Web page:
Learn how the Kansas City, Missouri Health Department confronted transportation barriers by providing bikes to clients with HIV. The staff’s simple strategy may be a best practice for future interventions.
This brief contains effective strategies for finding housing for vulnerable populations.
This toolkit is designed to provide resources to organizations to increase access to stable and permanent housing for people who are homeless or unstably housed, living with HIV, and who may have persistent mental illness and/or substance use disorders. It is primarily intended for Ryan White providers, medical case managers, peers/community health workers, and other “front-line staff” who provide direct services to individuals living with HIV who are experiencing homelessness.
On June 27, 2017, the grant recipients of the Special Projects of National Significance (SPNS) funded initiative Building a Medical Home for Multiply Diagnosed HIV-Positive Homeless Populations convened a day-long meeting to present results to staff from the U.S. Department of Housing and Urban Development (HUD), Health Resources & Services Administration (HRSA), and Substance Abuse and Mental Health Services Administration (SAMHSA). They presented the strategies that collectively led to more than 1,300 people nationwide being served over the five-year initiative.
For a HRSA meeting on June 27, 2017, each SPNS demonstration site created a poster presentation outlining the model that was developed as part of the initiative Building a Medical Home for Multiply Diagnosed HIV-Positive Homeless Populations. Each poster includes findings, successes and challenges and next steps.
Each demonstration SPNS project has created a manual that outlines the model of care developed as part of the initiative Building a Medical Home for Multiply Diagnosed HIV-Positive Homeless Populations. These manuals, together with a multisite manual that provides an overview of the initiative, can be found at the link below.
The nine sites that participated in the initiative Building a Medical Home for Multiply Diagnosed HIV-Positive Homeless Populations created videos to show how their model of care improved the health and well-being of clients who were living with HIV and experiencing homelessness.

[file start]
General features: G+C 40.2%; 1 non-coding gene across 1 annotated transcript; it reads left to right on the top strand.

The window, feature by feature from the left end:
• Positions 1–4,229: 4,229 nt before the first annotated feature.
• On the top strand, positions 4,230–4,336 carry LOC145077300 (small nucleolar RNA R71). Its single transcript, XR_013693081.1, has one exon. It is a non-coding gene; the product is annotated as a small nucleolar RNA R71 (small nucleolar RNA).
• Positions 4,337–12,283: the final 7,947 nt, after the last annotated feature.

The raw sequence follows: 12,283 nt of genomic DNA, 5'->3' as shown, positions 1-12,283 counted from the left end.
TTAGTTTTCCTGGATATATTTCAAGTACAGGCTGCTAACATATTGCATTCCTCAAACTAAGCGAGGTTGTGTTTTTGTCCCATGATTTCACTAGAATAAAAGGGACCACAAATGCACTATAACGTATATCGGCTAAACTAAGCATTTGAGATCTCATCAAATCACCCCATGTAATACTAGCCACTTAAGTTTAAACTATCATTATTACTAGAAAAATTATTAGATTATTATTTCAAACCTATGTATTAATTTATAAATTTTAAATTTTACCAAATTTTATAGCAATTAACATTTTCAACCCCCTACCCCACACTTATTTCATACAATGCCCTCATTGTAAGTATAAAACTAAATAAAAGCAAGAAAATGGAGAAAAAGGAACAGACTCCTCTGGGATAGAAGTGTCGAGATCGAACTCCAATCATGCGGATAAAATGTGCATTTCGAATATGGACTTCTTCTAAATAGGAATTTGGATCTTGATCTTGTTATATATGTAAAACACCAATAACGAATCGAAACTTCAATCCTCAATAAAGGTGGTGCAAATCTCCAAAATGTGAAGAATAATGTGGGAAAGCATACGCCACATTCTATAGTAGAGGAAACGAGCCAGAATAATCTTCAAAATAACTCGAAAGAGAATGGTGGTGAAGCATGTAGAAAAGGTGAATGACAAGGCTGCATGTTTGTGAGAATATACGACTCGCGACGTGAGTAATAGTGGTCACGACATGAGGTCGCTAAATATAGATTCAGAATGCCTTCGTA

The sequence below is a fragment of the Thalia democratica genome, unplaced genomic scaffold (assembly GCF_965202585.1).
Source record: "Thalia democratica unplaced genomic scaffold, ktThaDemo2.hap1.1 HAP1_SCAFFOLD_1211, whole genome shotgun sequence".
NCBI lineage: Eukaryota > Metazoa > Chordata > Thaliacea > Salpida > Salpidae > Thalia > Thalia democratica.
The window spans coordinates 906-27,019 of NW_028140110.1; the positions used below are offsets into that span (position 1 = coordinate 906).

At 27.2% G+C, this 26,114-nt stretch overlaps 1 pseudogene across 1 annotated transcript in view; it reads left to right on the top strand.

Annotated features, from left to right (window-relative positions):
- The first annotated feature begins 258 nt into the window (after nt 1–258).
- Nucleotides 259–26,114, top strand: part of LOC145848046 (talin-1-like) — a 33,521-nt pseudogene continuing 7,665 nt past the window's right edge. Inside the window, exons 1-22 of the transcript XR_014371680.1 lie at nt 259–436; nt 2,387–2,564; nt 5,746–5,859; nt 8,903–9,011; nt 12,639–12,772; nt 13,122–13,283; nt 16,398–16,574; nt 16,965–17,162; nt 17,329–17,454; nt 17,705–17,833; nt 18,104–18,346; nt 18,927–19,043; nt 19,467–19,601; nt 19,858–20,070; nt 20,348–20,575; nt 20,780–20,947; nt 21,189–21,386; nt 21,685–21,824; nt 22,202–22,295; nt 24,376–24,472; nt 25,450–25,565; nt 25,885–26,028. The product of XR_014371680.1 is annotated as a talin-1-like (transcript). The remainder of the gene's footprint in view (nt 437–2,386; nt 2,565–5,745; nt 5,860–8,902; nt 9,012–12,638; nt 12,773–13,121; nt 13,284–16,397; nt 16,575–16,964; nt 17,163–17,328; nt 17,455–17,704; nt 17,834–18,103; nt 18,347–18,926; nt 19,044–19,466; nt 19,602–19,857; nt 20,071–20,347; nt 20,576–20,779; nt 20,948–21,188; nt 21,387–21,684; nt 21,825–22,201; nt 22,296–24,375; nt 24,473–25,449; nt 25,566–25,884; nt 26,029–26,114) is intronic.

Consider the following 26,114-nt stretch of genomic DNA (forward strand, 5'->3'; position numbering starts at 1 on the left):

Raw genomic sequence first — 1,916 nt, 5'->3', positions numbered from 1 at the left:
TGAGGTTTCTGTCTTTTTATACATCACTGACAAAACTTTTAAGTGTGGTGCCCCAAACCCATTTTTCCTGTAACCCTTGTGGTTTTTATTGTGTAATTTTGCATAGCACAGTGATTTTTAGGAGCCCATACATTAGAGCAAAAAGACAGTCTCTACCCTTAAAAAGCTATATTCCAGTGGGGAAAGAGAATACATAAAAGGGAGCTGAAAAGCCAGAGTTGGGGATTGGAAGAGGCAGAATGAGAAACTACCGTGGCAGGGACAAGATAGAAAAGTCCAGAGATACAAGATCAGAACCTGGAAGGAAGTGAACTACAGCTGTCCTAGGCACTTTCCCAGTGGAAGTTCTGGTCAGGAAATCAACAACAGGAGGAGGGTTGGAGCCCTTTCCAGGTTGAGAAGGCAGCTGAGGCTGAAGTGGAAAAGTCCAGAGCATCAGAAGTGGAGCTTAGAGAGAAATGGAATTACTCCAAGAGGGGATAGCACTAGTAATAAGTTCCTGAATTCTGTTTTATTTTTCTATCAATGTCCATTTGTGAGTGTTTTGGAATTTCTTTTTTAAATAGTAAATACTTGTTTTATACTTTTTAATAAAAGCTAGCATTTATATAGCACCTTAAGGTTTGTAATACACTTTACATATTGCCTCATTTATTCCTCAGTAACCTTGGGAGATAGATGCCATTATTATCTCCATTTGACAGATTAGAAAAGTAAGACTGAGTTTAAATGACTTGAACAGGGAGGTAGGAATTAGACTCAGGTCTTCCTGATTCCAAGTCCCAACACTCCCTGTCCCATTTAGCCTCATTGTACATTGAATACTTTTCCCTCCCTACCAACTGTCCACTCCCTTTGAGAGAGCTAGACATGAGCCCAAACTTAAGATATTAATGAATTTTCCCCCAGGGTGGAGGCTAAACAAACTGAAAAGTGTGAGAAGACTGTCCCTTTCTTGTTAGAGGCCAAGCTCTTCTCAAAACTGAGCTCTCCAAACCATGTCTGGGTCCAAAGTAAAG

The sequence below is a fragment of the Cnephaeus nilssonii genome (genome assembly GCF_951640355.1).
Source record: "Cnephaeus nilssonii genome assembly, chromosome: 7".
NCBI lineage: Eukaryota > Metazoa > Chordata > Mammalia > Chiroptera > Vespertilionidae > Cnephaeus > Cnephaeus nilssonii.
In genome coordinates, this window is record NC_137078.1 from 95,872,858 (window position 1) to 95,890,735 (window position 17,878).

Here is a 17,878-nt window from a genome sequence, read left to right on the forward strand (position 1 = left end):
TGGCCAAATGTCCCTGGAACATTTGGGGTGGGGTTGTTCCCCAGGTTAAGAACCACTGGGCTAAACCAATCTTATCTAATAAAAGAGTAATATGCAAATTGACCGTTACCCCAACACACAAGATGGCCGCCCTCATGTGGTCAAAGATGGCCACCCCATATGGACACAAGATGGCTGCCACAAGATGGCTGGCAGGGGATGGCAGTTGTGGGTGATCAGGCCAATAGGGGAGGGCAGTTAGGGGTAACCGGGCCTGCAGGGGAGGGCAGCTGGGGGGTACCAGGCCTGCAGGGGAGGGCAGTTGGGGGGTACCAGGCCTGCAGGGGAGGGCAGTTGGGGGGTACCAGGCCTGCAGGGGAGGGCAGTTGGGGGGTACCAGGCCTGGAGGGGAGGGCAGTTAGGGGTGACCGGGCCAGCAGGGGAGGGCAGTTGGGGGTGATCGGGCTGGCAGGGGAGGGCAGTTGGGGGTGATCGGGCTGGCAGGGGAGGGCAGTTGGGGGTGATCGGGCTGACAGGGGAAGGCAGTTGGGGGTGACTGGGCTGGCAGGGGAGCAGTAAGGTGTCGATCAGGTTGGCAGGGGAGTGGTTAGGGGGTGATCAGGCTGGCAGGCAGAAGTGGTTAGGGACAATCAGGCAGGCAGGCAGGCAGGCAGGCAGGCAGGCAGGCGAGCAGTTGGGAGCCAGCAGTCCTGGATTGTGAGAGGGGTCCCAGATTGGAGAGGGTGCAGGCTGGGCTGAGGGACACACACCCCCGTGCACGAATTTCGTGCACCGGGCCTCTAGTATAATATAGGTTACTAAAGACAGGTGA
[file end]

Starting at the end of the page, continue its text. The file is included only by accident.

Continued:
We have created a one-page overview of the medical home model used in the initiative Building a Medical Home for Multiply Diagnosed HIV-Positive Homeless Populations, both for the initiative overall and for each individual site.
Through interviews and focus groups, clinic and program staff from nine organizations nationwide provided insights about the role of patient navigators in building a medical home for people living with HIV who are homeless/unstably housed and co-diagnosed with substance use and/or mental health disorders. Results of this qualitative research are presented in this peer-reviewed article which will be published in the Journal of Public Health Management Practice and is available online ahead of print publication. Researchers identified ten key responsibilities of patient navigators as part of the HIV care team that seeks to engage this population in care and treatment. The article concludes that patient navigators may be a key component in creating an effective patient-centered medical home for this population.
As part of the initiative Building a Medical Home for Multiply Diagnosed HIV Homeless Populations, staff conducted a substudy on stigma. The goals of the study are to 1) understand and describe how stigma is manifested in individual’s experience 2) develop approaches and coping skills for clients who experience stigma and 3) create a medical home to reduce stigma and enhance access and quality of care. The team presented preliminary results at the Ryan White 2016 conference.